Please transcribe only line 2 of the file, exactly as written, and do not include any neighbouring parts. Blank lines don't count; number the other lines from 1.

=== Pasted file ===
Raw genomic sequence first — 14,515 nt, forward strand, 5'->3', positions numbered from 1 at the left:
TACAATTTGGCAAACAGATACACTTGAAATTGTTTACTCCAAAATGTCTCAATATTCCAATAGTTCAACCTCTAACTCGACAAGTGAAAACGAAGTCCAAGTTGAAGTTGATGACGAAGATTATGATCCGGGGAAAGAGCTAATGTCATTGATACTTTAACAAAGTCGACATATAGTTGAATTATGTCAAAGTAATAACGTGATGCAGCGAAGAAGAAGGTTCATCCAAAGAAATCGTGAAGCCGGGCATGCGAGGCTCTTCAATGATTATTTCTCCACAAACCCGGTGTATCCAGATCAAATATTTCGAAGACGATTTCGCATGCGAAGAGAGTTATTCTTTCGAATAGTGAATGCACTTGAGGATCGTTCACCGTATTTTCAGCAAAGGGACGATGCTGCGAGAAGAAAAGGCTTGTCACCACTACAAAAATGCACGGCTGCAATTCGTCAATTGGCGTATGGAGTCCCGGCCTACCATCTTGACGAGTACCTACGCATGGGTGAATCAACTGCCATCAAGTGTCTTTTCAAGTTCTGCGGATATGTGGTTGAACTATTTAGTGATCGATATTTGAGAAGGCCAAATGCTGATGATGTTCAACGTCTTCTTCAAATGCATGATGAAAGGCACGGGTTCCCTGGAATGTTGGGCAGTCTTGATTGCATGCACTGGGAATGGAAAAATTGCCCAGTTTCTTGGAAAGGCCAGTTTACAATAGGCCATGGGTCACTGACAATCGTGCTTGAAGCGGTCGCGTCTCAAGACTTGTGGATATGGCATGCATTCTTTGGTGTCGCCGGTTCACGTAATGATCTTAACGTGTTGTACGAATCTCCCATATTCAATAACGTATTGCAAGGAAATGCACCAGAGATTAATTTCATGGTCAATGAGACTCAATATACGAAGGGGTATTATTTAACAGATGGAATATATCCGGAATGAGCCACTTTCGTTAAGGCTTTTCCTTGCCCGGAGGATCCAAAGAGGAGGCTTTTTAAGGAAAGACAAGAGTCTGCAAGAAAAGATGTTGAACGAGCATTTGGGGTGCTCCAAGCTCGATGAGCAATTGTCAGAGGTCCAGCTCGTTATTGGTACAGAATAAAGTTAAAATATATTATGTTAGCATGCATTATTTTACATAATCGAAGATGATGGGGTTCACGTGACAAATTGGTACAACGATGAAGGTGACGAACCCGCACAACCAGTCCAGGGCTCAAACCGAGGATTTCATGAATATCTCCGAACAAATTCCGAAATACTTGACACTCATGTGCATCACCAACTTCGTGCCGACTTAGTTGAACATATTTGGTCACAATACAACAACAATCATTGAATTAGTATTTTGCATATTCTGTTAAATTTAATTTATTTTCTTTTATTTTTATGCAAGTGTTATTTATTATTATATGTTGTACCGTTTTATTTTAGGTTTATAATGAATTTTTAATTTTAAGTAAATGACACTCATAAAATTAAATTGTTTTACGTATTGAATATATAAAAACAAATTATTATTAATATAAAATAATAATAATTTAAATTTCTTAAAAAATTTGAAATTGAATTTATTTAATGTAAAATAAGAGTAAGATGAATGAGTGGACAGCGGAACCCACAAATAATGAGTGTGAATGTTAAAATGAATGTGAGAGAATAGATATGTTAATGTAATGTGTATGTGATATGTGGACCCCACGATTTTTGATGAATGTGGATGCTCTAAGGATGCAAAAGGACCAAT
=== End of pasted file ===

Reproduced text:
TACAATTTGGCAAACAGATACACTTGAAATTGTTTACTCCAAAATGTCTCAATATTCCAATAGTTCAACCTCTAACTCGACAAGTGAAAACGAAGTCCAAGTTGAAGTTGATGACGAAGATTATGATCCGGGGAAAGAGCTAATGTCATTGATACTTTAACAAAGTCGACATATAGTTGAATTATGTCAAAGTAATAACGTGATGCAGCGAAGAAGAAGGTTCATCCAAAGAAATCGTGAAGCCGGGCATGCGAGGCTCTTCAATGATTATTTCTCCACAAACCCGGTGTATCCAGATCAAATATTTCGAAGACGATTTCGCATGCGAAGAGAGTTATTCTTTCGAATAGTGAATGCACTTGAGGATCGTTCACCGTATTTTCAGCAAAGGGACGATGCTGCGAGAAGAAAAGGCTTGTCACCACTACAAAAATGCACGGCTGCAATTCGTCAATTGGCGTATGGAGTCCCGGCCTACCATCTTGACGAGTACCTACGCATGGGTGAATCAACTGCCATCAAGTGTCTTTTCAAGTTCTGCGGATATGTGGTTGAACTATTTAGTGATCGATATTTGAGAAGGCCAAATGCTGATGATGTTCAACGTCTTCTTCAAATGCATGATGAAAGGCACGGGTTCCCTGGAATGTTGGGCAGTCTTGATTGCATGCACTGGGAATGGAAAAATTGCCCAGTTTCTTGGAAAGGCCAGTTTACAATAGGCCATGGGTCACTGACAATCGTGCTTGAAGCGGTCGCGTCTCAAGACTTGTGGATATGGCATGCATTCTTTGGTGTCGCCGGTTCACGTAATGATCTTAACGTGTTGTACGAATCTCCCATATTCAATAACGTATTGCAAGGAAATGCACCAGAGATTAATTTCATGGTCAATGAGACTCAATATACGAAGGGGTATTATTTAACAGATGGAATATATCCGGAATGAGCCACTTTCGTTAAGGCTTTTCCTTGCCCGGAGGATCCAAAGAGGAGGCTTTTTAAGGAAAGACAAGAGTCTGCAAGAAAAGATGTTGAACGAGCATTTGGGGTGCTCCAAGCTCGATGAGCAATTGTCAGAGGTCCAGCTCGTTATTGGTACAGAATAAAGTTAAAATATATTATGTTAGCATGCATTATTTTACATAATCGAAGATGATGGGGTTCACGTGACAAATTGGTACAACGATGAAGGTGACGAACCCGCACAACCAGTCCAGGGCTCAAACCGAGGATTTCATGAATATCTCCGAACAAATTCCGAAATACTTGACACTCATGTGCATCACCAACTTCGTGCCGACTTAGTTGAACATATTTGGTCACAATACAACAACAATCATTGAATTAGTATTTTGCATATTCTGTTAAATTTAATTTATTTTCTTTTATTTTTATGCAAGTGTTATTTATTATTATATGTTGTACCGTTTTATTTTAGGTTTATAATGAATTTTTAATTTTAAGTAAATGACACTCATAAAATTAAATTGTTTTACGTATTGAATATATAAAAACAAATTATTATTAATATAAAATAATAATAATTTAAATTTCTTAAAAAATTTGAAATTGAATTTATTTAATGTAAAATAAGAGTAAGATGAATGAGTGGACAGCGGAACCCACAAATAATGAGTGTGAATGTTAAAATGAATGTGAGAGAATAGATATGTTAATGTAATGTGTATGTGATATGTGGACCCCACGATTTTTGATGAATGTGGATGCTCTAAGGATGCAAAAGGACCAAT